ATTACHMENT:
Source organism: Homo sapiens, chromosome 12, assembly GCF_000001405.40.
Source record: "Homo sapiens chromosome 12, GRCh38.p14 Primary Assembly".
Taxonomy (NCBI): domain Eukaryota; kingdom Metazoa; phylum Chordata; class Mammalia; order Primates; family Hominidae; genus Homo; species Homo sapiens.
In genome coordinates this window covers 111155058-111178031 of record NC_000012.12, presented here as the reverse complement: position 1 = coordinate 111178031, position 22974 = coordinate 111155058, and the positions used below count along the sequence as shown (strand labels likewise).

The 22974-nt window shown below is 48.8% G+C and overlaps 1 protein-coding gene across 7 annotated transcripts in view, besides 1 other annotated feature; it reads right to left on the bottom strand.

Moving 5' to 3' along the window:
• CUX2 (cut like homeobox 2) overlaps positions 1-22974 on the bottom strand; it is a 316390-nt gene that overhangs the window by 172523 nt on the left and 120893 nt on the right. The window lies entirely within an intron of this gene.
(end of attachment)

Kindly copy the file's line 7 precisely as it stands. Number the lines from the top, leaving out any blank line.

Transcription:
• CUX2 (cut like homeobox 2) overlaps positions 1-22974 on the bottom strand; it is a 316390-nt gene that overhangs the window by 172523 nt on the left and 120893 nt on the right. The window lies entirely within an intron of this gene.